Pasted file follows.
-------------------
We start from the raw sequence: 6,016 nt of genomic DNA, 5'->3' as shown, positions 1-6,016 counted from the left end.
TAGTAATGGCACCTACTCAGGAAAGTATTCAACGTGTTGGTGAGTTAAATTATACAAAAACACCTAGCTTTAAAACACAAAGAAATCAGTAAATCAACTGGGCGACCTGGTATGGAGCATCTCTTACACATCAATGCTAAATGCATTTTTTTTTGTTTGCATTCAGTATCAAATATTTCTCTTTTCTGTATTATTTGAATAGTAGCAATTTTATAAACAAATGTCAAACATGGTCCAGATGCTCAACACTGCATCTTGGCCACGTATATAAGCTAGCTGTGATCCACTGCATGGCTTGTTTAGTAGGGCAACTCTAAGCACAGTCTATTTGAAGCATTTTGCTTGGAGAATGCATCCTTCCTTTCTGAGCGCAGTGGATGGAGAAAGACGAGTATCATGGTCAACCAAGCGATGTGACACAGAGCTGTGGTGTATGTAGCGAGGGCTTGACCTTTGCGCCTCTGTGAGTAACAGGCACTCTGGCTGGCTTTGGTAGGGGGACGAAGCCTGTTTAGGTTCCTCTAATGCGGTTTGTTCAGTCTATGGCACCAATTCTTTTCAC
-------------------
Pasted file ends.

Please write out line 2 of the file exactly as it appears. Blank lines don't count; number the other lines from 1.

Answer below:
TAGTAATGGCACCTACTCAGGAAAGTATTCAACGTGTTGGTGAGTTAAATTATACAAAAACACCTAGCTTTAAAACACAAAGAAATCAGTAAATCAACTGGGCGACCTGGTATGGAGCATCTCTTACACATCAATGCTAAATGCATTTTTTTTTGTTTGCATTCAGTATCAAATATTTCTCTTTTCTGTATTATTTGAATAGTAGCAATTTTATAAACAAATGTCAAACATGGTCCAGATGCTCAACACTGCATCTTGGCCACGTATATAAGCTAGCTGTGATCCACTGCATGGCTTGTTTAGTAGGGCAACTCTAAGCACAGTCTATTTGAAGCATTTTGCTTGGAGAATGCATCCTTCCTTTCTGAGCGCAGTGGATGGAGAAAGACGAGTATCATGGTCAACCAAGCGATGTGACACAGAGCTGTGGTGTATGTAGCGAGGGCTTGACCTTTGCGCCTCTGTGAGTAACAGGCACTCTGGCTGGCTTTGGTAGGGGGACGAAGCCTGTTTAGGTTCCTCTAATGCGGTTTGTTCAGTCTATGGCACCAATTCTTTTCAC